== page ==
By close of play the two sides were still locked in meetings regarding Punch's pounds 2.7bn offer, which would include the 3,600 pubs and the off-licence business First Quench. "They are still talking. We would like a rapid conclusion," a Punch spokesman said.
The talks took the form of face-to-face meetings between Hugh Osmond, Punch's chairman, and Phillip Bowman, chief executive of Allied Domecq. The discussions, the first time the pair have met during the long running bid saga, began at 11am yesterday after a last minute glitch threatened to derail the deal altogether.
Punch initially withdrew its offer of pounds 2.7bn saying it had "not been taken seriously" by the Allied board. According to the Punch camp Allied's adviser, Goldman Sachs, had repeatedly stalled the talks on a series of minor points. Punch had been further angered by Allied's comments that it had received expression of interest from other potential bidders. These are thought to include Nomura, the Japanese securities firm which controls 5,000 pubs via a group of pub businesses including the Unique Pub Company. A source close to Unique Pub Company said: "We'd possibly be interested in parts of it."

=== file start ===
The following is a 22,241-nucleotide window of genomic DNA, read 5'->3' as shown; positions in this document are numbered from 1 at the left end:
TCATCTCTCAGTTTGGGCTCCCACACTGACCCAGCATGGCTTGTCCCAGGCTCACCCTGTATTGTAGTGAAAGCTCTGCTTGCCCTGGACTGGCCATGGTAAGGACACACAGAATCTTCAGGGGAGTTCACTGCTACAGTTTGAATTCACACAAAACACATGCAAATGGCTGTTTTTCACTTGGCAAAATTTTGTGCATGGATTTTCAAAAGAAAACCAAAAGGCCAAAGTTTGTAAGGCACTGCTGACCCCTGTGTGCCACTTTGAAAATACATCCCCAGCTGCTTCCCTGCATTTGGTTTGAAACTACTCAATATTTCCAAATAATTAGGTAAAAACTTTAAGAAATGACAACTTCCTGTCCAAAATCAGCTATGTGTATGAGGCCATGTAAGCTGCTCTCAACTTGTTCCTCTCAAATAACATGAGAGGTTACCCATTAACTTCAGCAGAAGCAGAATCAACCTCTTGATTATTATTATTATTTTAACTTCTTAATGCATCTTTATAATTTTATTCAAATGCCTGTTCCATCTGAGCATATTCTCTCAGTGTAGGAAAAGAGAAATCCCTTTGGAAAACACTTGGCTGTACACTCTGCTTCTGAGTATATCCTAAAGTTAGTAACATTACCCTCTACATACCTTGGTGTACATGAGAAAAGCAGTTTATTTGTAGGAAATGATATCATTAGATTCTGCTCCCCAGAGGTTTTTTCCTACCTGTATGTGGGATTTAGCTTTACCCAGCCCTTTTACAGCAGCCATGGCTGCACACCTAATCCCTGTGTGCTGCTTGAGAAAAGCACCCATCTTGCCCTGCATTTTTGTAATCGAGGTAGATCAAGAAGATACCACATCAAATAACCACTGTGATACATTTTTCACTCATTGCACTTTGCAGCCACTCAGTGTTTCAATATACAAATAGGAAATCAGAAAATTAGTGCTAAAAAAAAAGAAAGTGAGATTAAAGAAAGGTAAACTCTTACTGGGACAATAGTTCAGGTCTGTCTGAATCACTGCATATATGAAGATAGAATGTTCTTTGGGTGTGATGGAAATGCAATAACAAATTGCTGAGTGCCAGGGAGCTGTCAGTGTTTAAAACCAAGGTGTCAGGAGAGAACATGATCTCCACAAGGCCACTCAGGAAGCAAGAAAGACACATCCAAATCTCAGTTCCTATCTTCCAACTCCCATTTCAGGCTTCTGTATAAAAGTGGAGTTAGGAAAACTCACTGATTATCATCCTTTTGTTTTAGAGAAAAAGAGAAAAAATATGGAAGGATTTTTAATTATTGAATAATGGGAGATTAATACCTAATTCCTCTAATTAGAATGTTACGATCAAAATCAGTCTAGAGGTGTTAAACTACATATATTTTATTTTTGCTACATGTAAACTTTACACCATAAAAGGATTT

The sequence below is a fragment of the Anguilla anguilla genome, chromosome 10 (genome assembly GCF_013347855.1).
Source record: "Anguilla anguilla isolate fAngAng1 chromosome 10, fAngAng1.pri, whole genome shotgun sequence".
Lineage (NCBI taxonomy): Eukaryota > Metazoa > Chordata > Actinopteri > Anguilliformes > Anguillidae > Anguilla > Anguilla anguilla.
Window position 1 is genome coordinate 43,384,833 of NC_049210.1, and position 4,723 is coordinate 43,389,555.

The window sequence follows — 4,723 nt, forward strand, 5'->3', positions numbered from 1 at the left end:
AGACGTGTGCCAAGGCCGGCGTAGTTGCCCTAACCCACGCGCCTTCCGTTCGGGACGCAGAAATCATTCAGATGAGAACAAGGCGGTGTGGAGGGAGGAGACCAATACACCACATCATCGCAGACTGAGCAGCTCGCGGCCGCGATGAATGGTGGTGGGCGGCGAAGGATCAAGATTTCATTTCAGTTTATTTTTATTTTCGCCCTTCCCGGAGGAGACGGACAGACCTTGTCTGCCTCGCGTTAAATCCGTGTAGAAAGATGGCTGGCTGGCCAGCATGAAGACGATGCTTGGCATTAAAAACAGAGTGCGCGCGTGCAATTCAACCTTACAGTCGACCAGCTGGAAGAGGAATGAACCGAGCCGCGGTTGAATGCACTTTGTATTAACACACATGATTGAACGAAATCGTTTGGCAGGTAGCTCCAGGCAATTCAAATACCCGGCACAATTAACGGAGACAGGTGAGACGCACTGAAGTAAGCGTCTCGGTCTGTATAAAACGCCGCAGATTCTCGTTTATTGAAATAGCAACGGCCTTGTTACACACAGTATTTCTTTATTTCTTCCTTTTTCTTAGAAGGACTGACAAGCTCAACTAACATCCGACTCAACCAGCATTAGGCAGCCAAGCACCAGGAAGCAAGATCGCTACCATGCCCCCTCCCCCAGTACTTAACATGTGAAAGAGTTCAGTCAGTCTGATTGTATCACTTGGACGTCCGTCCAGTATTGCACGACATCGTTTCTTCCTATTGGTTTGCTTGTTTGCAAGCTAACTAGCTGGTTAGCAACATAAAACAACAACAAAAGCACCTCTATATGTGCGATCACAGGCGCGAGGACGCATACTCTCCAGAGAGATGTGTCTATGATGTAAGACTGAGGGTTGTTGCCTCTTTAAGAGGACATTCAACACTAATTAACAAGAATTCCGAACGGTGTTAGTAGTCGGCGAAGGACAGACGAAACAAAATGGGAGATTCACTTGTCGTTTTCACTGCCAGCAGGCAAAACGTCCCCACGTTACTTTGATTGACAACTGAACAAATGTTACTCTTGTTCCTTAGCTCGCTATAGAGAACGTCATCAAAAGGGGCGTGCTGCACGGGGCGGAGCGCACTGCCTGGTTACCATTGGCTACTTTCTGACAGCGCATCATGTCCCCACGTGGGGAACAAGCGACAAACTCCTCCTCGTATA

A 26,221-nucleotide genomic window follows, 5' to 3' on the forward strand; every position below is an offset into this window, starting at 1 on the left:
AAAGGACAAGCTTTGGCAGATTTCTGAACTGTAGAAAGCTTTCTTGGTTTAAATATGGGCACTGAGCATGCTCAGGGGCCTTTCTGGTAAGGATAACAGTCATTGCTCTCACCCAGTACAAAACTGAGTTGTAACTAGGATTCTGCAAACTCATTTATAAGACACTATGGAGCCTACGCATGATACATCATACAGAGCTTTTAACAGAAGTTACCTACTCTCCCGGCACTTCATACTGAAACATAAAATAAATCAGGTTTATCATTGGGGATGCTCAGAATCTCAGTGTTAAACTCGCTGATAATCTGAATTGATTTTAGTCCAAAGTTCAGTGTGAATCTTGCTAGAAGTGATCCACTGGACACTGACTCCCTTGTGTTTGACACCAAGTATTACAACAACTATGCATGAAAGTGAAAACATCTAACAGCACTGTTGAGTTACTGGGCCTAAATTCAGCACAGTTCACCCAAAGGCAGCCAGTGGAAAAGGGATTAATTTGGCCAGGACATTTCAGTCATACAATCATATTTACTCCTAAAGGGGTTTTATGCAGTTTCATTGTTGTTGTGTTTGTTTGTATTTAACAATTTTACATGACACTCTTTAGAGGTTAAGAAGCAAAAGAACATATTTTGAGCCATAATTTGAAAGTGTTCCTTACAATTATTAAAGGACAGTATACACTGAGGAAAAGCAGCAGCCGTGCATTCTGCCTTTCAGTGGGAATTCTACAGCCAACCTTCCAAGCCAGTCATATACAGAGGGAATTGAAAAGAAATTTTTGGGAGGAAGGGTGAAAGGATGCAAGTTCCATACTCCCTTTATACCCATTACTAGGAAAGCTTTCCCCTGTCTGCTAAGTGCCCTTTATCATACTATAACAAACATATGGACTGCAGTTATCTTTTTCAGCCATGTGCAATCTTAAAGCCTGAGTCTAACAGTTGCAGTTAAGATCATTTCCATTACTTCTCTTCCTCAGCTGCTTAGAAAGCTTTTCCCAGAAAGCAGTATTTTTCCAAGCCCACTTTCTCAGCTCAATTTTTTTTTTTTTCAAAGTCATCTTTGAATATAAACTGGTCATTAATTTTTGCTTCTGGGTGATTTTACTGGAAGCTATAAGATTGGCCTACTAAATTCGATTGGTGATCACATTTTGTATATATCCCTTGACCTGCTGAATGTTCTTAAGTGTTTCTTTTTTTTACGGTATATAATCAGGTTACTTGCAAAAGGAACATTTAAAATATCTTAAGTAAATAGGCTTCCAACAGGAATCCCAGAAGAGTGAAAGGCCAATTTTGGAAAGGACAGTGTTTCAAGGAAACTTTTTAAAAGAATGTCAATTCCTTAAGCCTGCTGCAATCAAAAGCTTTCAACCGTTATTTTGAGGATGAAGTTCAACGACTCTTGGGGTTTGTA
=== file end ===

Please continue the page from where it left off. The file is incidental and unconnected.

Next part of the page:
Allied agreed to give the other bidders financial information on its pubs over the weekend if they signed confidentiality agreements. "This is an auction," an Allied spokesman said.
Analysts agreed that Allied's board had a duty to gain the best price for its pubs. But they said its handling of the sale process risked deterring all potential buyers. "It's all last minute posturing," one analyst said, who added that a Punch victory still seemed likely. Allied shares dipped to 559p on news that Punch had withdrawn its offer but recovered to 575p, up 1p on the day, as talks resumed.